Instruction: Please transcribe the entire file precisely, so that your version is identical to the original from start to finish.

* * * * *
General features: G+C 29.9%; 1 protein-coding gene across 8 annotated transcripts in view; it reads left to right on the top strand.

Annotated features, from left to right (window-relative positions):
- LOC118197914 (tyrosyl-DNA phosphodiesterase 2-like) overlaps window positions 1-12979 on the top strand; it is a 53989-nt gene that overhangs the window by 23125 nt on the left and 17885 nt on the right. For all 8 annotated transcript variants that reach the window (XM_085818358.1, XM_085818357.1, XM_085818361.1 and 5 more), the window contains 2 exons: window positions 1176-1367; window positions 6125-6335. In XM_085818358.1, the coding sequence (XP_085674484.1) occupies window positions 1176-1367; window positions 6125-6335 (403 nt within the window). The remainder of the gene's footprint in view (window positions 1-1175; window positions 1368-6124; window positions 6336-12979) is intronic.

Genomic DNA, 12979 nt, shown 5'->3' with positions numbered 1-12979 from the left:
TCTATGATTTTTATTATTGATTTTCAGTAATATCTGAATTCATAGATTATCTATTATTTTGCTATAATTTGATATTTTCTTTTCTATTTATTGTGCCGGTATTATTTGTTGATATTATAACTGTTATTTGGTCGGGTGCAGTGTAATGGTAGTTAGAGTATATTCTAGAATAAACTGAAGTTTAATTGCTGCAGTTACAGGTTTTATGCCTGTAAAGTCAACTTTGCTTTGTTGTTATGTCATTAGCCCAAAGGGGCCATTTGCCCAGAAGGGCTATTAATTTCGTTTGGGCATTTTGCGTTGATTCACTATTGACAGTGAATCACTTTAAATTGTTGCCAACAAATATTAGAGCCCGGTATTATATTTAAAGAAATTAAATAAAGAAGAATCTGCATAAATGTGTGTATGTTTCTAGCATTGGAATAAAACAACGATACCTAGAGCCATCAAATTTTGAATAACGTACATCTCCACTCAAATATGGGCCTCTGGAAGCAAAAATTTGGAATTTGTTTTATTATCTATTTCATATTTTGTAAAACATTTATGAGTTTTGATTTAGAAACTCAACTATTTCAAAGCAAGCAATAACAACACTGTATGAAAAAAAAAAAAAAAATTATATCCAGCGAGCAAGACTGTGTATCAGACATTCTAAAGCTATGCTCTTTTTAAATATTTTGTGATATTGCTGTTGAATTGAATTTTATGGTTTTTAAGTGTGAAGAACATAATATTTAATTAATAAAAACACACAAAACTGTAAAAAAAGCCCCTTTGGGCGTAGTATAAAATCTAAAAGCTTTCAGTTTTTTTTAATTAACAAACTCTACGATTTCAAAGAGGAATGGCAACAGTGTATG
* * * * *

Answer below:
General features: G+C 29.9%; 1 protein-coding gene across 8 annotated transcripts in view; it reads left to right on the top strand.

Annotated features, from left to right (window-relative positions):
- LOC118197914 (tyrosyl-DNA phosphodiesterase 2-like) overlaps window positions 1-12979 on the top strand; it is a 53989-nt gene that overhangs the window by 23125 nt on the left and 17885 nt on the right. For all 8 annotated transcript variants that reach the window (XM_085818358.1, XM_085818357.1, XM_085818361.1 and 5 more), the window contains 2 exons: window positions 1176-1367; window positions 6125-6335. In XM_085818358.1, the coding sequence (XP_085674484.1) occupies window positions 1176-1367; window positions 6125-6335 (403 nt within the window). The remainder of the gene's footprint in view (window positions 1-1175; window positions 1368-6124; window positions 6336-12979) is intronic.

Genomic DNA, 12979 nt, shown 5'->3' with positions numbered 1-12979 from the left:
TCTATGATTTTTATTATTGATTTTCAGTAATATCTGAATTCATAGATTATCTATTATTTTGCTATAATTTGATATTTTCTTTTCTATTTATTGTGCCGGTATTATTTGTTGATATTATAACTGTTATTTGGTCGGGTGCAGTGTAATGGTAGTTAGAGTATATTCTAGAATAAACTGAAGTTTAATTGCTGCAGTTACAGGTTTTATGCCTGTAAAGTCAACTTTGCTTTGTTGTTATGTCATTAGCCCAAAGGGGCCATTTGCCCAGAAGGGCTATTAATTTCGTTTGGGCATTTTGCGTTGATTCACTATTGACAGTGAATCACTTTAAATTGTTGCCAACAAATATTAGAGCCCGGTATTATATTTAAAGAAATTAAATAAAGAAGAATCTGCATAAATGTGTGTATGTTTCTAGCATTGGAATAAAACAACGATACCTAGAGCCATCAAATTTTGAATAACGTACATCTCCACTCAAATATGGGCCTCTGGAAGCAAAAATTTGGAATTTGTTTTATTATCTATTTCATATTTTGTAAAACATTTATGAGTTTTGATTTAGAAACTCAACTATTTCAAAGCAAGCAATAACAACACTGTATGAAAAAAAAAAAAAAAATTATATCCAGCGAGCAAGACTGTGTATCAGACATTCTAAAGCTATGCTCTTTTTAAATATTTTGTGATATTGCTGTTGAATTGAATTTTATGGTTTTTAAGTGTGAAGAACATAATATTTAATTAATAAAAACACACAAAACTGTAAAAAAAGCCCCTTTGGGCGTAGTATAAAATCTAAAAGCTTTCAGTTTTTTTTAATTAACAAACTCTACGATTTCAAAGAGGAATGGCAACAGTGTATG